@app.route('/<path:other>')
def other(other):
    r = requests.get('http://'+hosttorequest+'/'+other)
    return r.content
    
if __name__ == '__main__':
    app.run(host='0.0.0.0', port=80)

Now this sure makes it easy to start hiding some stuff in there. To get it up and running just do: sudo python filename.py

Just because it’s discarded it doesn’t mean it’s useless. Nowadays it doesn’t really matter which Google dork you use, but you’ll always hit some username/password dump. There are some nice tools out there to monitor pastebin (or any of the alternatives) for example:

But then what? you scraped/monitored or just F5’ed the website and are now sitting on a nice pile of potentially interesting information. You could of course try it out and see if it contained any working samples…chances are those are long gone by now. Luckily for us, we all know that people tend to reuse their password on multiple websites. So all we have to do is check their username on multiple (known) services and see if they have forgotten to change their password on any of them. Since it’s been a while that I’ve coded in python I decided to use python for the job. After all it seemed like fun to write something that could maybe remotely resemble a framework-thingie. It was easier then I thought, had to rewrite it a couple of times though due to poor design choices. Not saying it’s great now, but at least it seems to be able to perform all the tasks I’d like to have.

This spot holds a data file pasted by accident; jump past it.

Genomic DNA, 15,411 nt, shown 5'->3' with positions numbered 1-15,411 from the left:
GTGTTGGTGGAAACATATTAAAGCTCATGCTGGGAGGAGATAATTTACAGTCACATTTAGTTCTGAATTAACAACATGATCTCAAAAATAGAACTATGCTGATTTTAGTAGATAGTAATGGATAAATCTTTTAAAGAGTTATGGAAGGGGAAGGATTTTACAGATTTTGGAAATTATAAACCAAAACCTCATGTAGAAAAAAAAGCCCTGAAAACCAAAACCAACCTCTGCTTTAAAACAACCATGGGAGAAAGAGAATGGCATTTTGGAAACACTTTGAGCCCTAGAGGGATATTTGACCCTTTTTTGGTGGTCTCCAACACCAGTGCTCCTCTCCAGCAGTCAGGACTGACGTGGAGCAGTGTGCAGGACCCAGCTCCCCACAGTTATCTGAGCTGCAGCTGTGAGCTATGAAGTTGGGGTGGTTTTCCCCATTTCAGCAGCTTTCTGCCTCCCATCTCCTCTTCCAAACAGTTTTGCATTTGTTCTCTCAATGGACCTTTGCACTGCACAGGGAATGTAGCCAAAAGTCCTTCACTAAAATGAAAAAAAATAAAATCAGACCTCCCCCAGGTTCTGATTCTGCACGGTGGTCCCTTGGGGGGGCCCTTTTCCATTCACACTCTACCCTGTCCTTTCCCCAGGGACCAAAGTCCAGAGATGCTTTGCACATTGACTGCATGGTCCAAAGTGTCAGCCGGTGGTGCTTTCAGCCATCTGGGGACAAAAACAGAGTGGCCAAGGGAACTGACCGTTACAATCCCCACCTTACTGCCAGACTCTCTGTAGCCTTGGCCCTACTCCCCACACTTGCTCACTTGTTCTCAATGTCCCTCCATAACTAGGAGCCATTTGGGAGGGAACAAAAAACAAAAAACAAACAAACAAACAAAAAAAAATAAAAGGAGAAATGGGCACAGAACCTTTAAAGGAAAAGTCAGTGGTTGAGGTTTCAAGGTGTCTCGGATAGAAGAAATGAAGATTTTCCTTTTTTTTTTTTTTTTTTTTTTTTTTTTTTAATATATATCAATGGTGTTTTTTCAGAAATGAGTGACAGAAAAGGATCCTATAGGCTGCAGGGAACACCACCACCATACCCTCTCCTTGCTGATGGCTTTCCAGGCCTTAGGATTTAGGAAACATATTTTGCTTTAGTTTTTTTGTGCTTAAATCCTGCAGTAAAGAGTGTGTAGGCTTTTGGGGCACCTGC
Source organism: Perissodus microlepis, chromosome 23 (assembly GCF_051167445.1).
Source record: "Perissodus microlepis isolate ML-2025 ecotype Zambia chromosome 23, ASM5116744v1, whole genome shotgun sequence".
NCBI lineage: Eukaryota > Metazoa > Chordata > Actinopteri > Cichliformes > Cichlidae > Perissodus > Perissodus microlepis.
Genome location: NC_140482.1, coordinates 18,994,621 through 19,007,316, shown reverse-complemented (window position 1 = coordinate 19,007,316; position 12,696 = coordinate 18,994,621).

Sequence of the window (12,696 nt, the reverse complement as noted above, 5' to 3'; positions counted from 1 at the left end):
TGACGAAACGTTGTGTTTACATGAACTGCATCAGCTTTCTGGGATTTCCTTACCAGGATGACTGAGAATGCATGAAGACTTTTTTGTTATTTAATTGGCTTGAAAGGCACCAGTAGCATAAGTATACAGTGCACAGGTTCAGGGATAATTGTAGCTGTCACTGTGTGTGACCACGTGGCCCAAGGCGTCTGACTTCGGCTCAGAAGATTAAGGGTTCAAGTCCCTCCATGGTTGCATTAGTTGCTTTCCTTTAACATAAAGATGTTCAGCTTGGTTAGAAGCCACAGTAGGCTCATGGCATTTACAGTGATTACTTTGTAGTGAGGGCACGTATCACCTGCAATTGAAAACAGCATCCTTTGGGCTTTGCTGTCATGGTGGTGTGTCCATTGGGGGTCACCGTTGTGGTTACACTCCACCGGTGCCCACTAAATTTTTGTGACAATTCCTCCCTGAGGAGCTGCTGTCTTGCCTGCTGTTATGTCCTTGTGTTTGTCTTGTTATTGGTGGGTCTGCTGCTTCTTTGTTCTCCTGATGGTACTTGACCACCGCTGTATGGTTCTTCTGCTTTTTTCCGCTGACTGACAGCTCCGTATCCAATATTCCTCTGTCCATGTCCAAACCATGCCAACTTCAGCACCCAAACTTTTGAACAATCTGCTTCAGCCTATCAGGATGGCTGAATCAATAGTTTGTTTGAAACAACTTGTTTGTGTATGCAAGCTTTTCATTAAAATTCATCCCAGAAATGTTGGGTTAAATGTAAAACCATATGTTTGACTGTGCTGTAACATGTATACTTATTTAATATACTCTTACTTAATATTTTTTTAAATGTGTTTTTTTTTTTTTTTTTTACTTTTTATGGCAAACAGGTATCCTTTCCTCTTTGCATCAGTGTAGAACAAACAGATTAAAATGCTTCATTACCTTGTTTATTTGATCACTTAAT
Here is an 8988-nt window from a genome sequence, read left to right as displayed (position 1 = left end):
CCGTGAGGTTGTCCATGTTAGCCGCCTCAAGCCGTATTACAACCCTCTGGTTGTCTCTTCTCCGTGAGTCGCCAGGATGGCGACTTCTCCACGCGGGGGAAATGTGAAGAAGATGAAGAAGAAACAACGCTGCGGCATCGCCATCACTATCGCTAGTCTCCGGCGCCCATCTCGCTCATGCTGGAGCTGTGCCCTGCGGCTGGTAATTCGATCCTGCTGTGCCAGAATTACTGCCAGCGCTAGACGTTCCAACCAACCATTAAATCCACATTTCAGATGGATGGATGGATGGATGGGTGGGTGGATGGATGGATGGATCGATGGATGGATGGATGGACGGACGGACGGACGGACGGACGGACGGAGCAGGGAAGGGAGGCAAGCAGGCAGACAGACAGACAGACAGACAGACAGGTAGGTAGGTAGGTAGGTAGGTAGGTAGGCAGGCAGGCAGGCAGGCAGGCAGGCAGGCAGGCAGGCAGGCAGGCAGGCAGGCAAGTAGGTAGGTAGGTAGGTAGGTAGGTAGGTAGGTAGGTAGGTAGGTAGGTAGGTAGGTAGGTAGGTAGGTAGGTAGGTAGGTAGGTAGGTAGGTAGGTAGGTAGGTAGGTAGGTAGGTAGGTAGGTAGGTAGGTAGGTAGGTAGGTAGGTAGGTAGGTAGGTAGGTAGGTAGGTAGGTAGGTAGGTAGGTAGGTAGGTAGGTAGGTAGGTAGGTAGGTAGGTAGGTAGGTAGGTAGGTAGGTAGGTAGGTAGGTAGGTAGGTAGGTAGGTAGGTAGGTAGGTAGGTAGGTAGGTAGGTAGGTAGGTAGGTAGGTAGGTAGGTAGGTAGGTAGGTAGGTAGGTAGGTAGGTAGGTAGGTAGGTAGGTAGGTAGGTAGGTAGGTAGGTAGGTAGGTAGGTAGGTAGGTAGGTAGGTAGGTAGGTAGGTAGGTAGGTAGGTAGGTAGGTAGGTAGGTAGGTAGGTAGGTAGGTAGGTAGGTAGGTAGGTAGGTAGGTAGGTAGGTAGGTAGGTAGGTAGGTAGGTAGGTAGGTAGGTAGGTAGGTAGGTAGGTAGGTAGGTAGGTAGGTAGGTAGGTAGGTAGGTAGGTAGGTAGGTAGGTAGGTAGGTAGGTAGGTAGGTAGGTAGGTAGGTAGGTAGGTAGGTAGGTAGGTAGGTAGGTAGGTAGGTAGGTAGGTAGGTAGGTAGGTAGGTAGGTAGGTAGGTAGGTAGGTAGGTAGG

Now since this is just a POC for an idea, it’s non optimized, non threaded and non-usable for serious harvesting and testing of large amounts of data. Remember that in most countries it’s illegal to use someone else his credentials. For the development I’ve just created some testing accounts and tested it on them to see if the idea was viable and produced any results.